• 2. EUROASIA INDUSTRY | 5 during times of heavy rain. That water eventually ends up in subterranean arte- sian wells, and it is becoming increasingly precious throughout the MENA region. Indeed, as the years go by, access to water will arguably become more valuable than access to oil, particularly in countries with growing populations.” NMWC started out as a family-run operation, owned by theAl Busaidi family, and it is currently listed on the MSM (Muscat Securities Market), although the Al Busaidi family retains a substan- tial shareholding in the business. A major shareholder in the company is SABCO Group, which was established in the 1970s and has since grown signifi- cantly to become an integrated investment, commercial, industrial and services organ- isation. Indeed, SABCO Group is a pres- tigious family-owned business house in Oman, comprising multi-faceted busi- nesses that are leaders in their respec- tive fields. Within the group’s portfolio, for example, is a company called Oman Perfumery LLC, which is renowned for creating some of the world’s most finely crafted and exotic fragrances. Its flagship brand isAmouage, which is aimed at roy- alty and VIP customers, and is reputedly the most expensive perfume in the world. Wholly natural water The company’s natural water source is located in the foothills of the JabalAkhdar (Arabic for ‘The Green Mountain’), which is part of the Al Hajar Mountains, the highest mountain range in the eastern Arabian Peninsula. Rainwater gradually percolates through various layers of gravel and limestone, losing many of its con- taminants en route through a process of natural filtration, while also picking up numerous beneficial minerals, as it col- lects on a bedrock of limestone more than 100 metres below the ground. NMWC then extracts the water via several drilled boreholes, as Mr Pugh explains: “Once we have extracted the water, the first part of production is a water softening process, which is carried out, if required, to reduce the hardness of the water, and we use sand filter sys- tems to remove any impurities or sediment that may be present. The water passes through various levels of filtration until it is completely free of impurities. “Then, the water undergoes a process of reverse osmosis, which ensures that the natural minerals present in the water are balanced – a heavy concentration of sodium, for example, is not desirable. The balance of the water is subject to variation depending on the state of the ground- water,” he notes, “and may require an injection of additional natural minerals if those minerals are absent, perhaps due to heavy dilution as a consequence of an abundance of new water coming into the well.Also at this point, we utilise pharma- 4 | EUROASIA INDUSTRY ceutical-grade microfiltration to remove any particles that may still exist, down to a minimum size of 0.2 microns. This unit is also capable of removing any microbi- ological contaminants, and it is moni- tored on an hourly basis.” Next, the water is put through an ultraviolet filtration process, which is an additional product sterilisation method, before a further ozone disinfection process that uses a highly reactive form of oxygen. “Indeed, the entire screening process is a highly meticulous procedure throughout which the quality testing that was carried out at the original source is compared and is monitored for any anomalies,” Mr Pugh affirms. Brands with a background Once all of these operations have been completed, the bottle filling process can commence – NMWC produces its own PET bottles on-site. “As would be expected, bottling is carried out under cleanroom conditions, to ensure that it takes place within a microbiologically controlled envi- ronment,” Mr Pugh points out. “We invest continuously in our facilities in order to ensure that we are providing a premium product that, being a consumer product, is able to meet or exceed the strict regu- lations that are in place with regard to process controls, purity and safety. We are visited often by the relevant authorities, which have to make sure that our factory is in premium condition, and our food safety management system is HACCP- and ISO 22000-certified. We have more than 100 people working at the factory, while our general management, sales man- agement, financial management and logis- tics operations are based in Muscat.” The bottled water is then transported to the company’s warehouse, and from there it is distributed to retail outlets on a daily basis. “We have seven depots and a fleet of distribution vehicles, and each of the regions we serve has its own merchan- disers and sales teams,” he continues. “We serve not only the large retail chains, like Carrefour, Al Fair and LuLu, but also the general retail trade. We deliver six-packs of bottled water in shrink-wrap, in one- litre and 500ml bottles, as well as six-litre twin-packs and five-gallon returnable and non-returnable containers for water coolers in both offices and residences. “Our champion brand, as it were, is the Tanuf brand because it originates from Tanuf, which has a historical relationship ‡ DRAFT LAYOUT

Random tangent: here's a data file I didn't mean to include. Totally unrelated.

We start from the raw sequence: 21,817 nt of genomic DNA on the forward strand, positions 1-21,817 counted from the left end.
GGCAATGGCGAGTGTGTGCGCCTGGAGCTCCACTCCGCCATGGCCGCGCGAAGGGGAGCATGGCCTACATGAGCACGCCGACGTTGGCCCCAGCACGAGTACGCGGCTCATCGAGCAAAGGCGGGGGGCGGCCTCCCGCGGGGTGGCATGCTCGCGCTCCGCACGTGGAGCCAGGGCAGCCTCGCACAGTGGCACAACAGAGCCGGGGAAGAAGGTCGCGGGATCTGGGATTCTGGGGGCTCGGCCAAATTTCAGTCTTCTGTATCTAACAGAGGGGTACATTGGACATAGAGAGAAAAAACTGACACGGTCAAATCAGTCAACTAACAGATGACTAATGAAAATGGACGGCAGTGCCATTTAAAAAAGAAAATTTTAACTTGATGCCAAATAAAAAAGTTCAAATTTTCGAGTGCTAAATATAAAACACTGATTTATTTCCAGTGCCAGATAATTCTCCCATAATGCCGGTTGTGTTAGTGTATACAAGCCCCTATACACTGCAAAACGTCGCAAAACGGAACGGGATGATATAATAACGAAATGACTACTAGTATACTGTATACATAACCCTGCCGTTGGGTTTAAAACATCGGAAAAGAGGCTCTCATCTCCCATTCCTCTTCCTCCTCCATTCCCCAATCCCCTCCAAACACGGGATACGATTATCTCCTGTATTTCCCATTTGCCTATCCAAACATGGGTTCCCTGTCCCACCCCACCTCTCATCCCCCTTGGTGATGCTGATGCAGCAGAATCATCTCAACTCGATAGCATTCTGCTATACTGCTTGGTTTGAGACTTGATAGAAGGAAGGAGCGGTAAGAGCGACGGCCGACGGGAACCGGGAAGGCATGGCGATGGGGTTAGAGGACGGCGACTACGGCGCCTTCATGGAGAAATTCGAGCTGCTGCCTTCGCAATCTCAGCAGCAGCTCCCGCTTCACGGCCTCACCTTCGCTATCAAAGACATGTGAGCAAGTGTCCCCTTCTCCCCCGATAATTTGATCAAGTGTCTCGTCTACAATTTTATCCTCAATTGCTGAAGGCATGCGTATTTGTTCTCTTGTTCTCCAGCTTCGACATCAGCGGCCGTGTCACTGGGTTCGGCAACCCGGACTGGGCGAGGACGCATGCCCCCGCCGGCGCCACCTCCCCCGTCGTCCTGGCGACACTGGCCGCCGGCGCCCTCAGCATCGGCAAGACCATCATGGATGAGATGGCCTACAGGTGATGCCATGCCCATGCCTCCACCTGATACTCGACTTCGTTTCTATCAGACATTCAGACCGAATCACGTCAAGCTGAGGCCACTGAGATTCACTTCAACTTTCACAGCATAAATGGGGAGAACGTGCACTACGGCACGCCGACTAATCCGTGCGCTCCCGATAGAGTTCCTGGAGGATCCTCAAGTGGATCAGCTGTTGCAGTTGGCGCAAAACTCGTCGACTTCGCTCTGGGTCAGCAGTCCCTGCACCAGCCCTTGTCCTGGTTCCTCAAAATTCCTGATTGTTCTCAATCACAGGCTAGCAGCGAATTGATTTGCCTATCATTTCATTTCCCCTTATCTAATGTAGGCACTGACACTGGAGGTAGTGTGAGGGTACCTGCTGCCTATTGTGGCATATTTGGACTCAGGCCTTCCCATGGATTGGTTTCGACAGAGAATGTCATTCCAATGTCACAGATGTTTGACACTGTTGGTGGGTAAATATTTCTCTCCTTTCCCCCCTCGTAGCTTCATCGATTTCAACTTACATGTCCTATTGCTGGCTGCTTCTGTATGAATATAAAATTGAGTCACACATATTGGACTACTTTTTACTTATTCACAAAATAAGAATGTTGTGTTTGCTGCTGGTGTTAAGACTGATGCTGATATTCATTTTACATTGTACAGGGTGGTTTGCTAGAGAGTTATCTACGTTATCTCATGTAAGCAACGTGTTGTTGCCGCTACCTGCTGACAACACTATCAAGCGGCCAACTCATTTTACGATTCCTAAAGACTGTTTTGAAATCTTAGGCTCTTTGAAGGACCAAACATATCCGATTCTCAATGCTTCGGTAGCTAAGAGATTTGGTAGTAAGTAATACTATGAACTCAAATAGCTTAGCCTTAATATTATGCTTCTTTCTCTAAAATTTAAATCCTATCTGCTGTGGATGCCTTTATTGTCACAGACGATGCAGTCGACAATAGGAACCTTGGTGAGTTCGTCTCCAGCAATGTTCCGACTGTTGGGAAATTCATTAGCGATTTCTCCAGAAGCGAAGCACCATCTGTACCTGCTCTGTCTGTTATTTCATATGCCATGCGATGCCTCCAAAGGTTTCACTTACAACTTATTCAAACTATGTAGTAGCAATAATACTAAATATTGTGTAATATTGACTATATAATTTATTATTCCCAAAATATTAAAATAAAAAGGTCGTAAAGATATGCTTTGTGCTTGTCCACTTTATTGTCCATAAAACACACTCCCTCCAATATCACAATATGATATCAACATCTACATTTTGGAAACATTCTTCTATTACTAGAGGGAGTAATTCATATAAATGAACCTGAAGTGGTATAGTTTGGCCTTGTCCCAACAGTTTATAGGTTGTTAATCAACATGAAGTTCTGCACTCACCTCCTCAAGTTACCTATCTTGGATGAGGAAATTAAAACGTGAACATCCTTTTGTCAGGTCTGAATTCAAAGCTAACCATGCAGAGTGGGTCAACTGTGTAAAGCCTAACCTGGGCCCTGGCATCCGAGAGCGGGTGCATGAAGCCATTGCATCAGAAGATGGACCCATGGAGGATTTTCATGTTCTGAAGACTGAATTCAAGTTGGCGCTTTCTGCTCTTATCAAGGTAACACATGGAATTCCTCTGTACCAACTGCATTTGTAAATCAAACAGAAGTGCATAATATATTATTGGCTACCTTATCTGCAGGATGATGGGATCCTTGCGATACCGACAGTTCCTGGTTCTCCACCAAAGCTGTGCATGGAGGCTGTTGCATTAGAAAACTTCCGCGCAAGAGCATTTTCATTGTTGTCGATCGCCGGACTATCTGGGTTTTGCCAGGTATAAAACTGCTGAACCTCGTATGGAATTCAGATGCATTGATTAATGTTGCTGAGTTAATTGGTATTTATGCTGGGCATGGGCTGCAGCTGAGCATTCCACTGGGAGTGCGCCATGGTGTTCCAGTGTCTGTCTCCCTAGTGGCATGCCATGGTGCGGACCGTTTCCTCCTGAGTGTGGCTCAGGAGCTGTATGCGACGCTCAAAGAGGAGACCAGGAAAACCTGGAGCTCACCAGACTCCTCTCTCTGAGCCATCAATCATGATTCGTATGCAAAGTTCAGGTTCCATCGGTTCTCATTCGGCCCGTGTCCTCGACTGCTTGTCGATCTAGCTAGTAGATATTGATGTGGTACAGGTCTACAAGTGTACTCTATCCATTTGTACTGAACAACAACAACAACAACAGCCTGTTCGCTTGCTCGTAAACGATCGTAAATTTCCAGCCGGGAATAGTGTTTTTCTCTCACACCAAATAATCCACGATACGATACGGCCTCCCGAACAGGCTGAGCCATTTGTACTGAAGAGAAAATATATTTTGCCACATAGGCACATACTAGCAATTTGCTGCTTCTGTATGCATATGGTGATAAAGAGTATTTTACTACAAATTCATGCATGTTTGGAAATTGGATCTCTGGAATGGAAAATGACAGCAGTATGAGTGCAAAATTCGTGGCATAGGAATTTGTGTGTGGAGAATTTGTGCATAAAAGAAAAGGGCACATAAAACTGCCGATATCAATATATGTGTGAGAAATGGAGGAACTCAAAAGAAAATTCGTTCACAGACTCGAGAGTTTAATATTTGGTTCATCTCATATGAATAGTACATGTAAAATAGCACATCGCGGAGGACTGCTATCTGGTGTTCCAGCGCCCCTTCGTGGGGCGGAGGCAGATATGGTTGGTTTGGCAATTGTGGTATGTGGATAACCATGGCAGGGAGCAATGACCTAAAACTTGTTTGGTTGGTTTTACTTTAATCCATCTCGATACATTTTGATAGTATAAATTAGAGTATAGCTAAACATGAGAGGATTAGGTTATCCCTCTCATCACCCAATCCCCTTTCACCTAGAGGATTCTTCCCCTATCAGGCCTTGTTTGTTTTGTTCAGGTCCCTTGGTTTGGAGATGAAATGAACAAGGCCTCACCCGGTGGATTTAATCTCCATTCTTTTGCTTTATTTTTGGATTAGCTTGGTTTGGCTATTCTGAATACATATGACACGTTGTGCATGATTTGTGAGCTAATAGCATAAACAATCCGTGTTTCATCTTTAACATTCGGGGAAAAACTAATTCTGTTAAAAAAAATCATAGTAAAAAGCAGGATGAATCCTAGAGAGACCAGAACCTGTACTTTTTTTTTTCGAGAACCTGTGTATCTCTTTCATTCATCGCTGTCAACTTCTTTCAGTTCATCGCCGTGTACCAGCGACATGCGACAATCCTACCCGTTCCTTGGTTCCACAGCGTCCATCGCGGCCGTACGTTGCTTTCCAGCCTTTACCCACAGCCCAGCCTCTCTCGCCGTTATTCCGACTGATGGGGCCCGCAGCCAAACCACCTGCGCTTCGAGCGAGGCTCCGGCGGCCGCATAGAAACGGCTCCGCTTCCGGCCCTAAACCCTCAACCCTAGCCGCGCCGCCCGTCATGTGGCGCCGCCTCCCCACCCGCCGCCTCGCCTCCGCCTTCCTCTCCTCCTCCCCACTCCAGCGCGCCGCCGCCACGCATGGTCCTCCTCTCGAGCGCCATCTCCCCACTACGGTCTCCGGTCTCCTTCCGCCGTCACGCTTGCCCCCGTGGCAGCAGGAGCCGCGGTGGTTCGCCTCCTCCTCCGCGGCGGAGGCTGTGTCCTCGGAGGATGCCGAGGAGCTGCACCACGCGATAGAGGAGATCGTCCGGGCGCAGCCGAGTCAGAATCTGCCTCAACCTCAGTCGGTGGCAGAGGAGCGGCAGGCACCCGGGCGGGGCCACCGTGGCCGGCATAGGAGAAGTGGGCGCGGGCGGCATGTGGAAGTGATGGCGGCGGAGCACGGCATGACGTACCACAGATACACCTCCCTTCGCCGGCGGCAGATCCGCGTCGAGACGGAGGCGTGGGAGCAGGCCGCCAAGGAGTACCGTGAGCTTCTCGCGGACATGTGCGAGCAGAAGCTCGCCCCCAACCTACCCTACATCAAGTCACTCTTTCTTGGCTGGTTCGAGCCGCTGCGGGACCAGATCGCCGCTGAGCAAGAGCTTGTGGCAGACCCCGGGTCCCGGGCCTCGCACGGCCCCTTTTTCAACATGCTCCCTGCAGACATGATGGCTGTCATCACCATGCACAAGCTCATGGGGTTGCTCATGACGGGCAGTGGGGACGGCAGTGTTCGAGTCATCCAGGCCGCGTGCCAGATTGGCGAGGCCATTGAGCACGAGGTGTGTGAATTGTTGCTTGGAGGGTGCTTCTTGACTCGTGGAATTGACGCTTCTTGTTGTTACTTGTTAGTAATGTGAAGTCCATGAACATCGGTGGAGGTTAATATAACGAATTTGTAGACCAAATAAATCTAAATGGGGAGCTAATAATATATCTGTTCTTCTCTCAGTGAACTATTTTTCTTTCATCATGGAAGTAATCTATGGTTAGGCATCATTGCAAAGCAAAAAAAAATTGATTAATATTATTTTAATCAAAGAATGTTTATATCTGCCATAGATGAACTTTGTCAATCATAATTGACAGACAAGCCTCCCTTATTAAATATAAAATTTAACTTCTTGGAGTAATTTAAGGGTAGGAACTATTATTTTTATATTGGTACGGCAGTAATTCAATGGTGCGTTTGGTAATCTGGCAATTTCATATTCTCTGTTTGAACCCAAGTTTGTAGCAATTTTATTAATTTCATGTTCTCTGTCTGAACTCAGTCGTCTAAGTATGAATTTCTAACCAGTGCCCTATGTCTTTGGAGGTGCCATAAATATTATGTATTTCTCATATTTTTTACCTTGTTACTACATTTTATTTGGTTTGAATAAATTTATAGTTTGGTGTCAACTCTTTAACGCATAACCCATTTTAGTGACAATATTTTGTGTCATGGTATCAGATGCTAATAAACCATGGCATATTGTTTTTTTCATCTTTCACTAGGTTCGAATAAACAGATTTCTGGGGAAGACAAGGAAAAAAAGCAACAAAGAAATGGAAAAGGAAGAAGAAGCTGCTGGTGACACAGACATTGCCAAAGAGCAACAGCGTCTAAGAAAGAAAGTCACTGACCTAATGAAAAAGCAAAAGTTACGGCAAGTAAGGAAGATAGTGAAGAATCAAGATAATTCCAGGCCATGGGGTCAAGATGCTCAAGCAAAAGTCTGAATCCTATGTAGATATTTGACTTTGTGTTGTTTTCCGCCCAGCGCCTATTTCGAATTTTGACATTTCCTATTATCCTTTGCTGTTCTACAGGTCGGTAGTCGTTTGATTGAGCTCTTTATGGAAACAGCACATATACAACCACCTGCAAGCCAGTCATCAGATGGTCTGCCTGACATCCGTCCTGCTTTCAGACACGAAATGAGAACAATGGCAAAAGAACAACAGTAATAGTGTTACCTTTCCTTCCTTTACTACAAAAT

• 3. EUROASIA INDUSTRY | 7 with the heritage and development of Oman. Tradition such as this has been very important to the longevity and con- tinued success of the company. I recently met the buyer for the InterContinental Hotels Group, for example, and he was quick to inform me that when his father wanted a drink of water, he would ask for “a glass of Tanuf”. Indeed, the Tanuf brand is deeply rooted in Omani culture and his- tory,” Mr Pugh reports. “Our other brands include El-Jabal El-Akhdar, Salsabeel and Assaha. We have a longstanding strategic partnership with Red Bull, whereby we are responsible for routing to market and selling Red Bull-branded products in Oman.” NMWC also distributes facial tissues bearing the same brand names as its bot- tled water. “It is common in the Middle East for mineral water bottling companies to also produce and sell tissues, but that is not the result of some cultural associ- ation between water and tissues,” he clari- fies. “The branded tissue boxes simply act as a marketing tool to further reinforce the brand name of the mineral water.” Providing healthy beverages Having been appointed as NMWC’s new Managing Director late last year, Mr Pugh is in the process of overhauling the company’s product portfolio and finding innovative ways in which to differentiate NMWC from other bottled water pro- ducers in Oman. “For example, we are looking to add larger-sized tissues or per- fumed tissues to our product offering,” he reveals. “Unfortunately, however, if we are successful, the biggest compliment we will receive is that our competitors will follow suit. “Under my direction, the company is narrowing its focus to concentrate entirely on health-related beverages, such as nat- ural mineral water and isotonic drinks for people taking part in sporting activi- ties,” states Mr Pugh. “We no longer market imported soft drinks and juices of questionable quality, for example, or drinks containing E numbers and artifi- cial colourings. Other companies oper- ating in the Omani market tend to be general beverage suppliers – Coca-Cola and PepsiCo, for example, distribute soft drinks as well as bottled water in Oman – whereas we are trying to send out a mes- sage that NMWC represents healthy prod- ucts, and this is the direction in which we are heading.” Part of that message is education, and to that end the company has started receiving visits from groups of school- children at its facilities in Tanuf. “We had our first visit in January, when we received 80 children from the British School Muscat,” he recalls. “In order to educate young people on the precious nature of natural water, we show them around our facilities, explain how everything works and give them some mementos.” Mr Pugh also points out that unlike NMWC’s products, not all bottled water is from a natural source. “Some of our competitors’ water is desalinated water that has previously been used in indus- tries such as hydroelectric power gener- ation – this does not mean that it is bad water, but it is water that has been recy- cled. Our water, however, is natural water from an artesian well, which is very dif- ferent from taking water from a munic- ipal source and subjecting it to the same purification processes.” Aiming for the top The future is extremely bright for NMWC, with demand for bottled water expected to continue growing strongly in Oman and throughout the Middle East. “Indeed, Saudi Arabia, the UAE and Qatar are among the top consumers of bottled water in the world, which is amazing when you consider the relatively small size of the populations in those coun- tries,” Mr Pugh remarks. “Incredibly, the UAE consumes more than 200 litres per capita, which is a phenomenal amount. Moreover, all of the Arab countries com- bined only hold about 1.1 percent of the renewable freshwater in the world, while they contain around 4.6 percent of the global population. As a result, bot- tled water sales are expected to grow sig- nificantly – possibly by as much as 20 percent per annum. “Going forward, our portfolio will include a combination of internationally recognised brands, like Red Bull, together with a strong focus on high-quality prod- ucts that are produced locally in accor- dance with our specifications. This will likely lead to the formation of additional strategic partnerships in the future. Innocent Drinks, for instance, the UK- based producer of fruit smoothies and juices, has no interest in supplying any of its products into the Middle East market, and I know that because I have been in touch with them. We are cur- rently exploring the potential demand for and benefit of providing these kinds of products in the Oman market. Essentially, it is our intention to become the number one provider of health-based drinks in Oman,” he concludes. o 6 | EUROASIA INDUSTRY DRAFT LAYOUT

Related Documents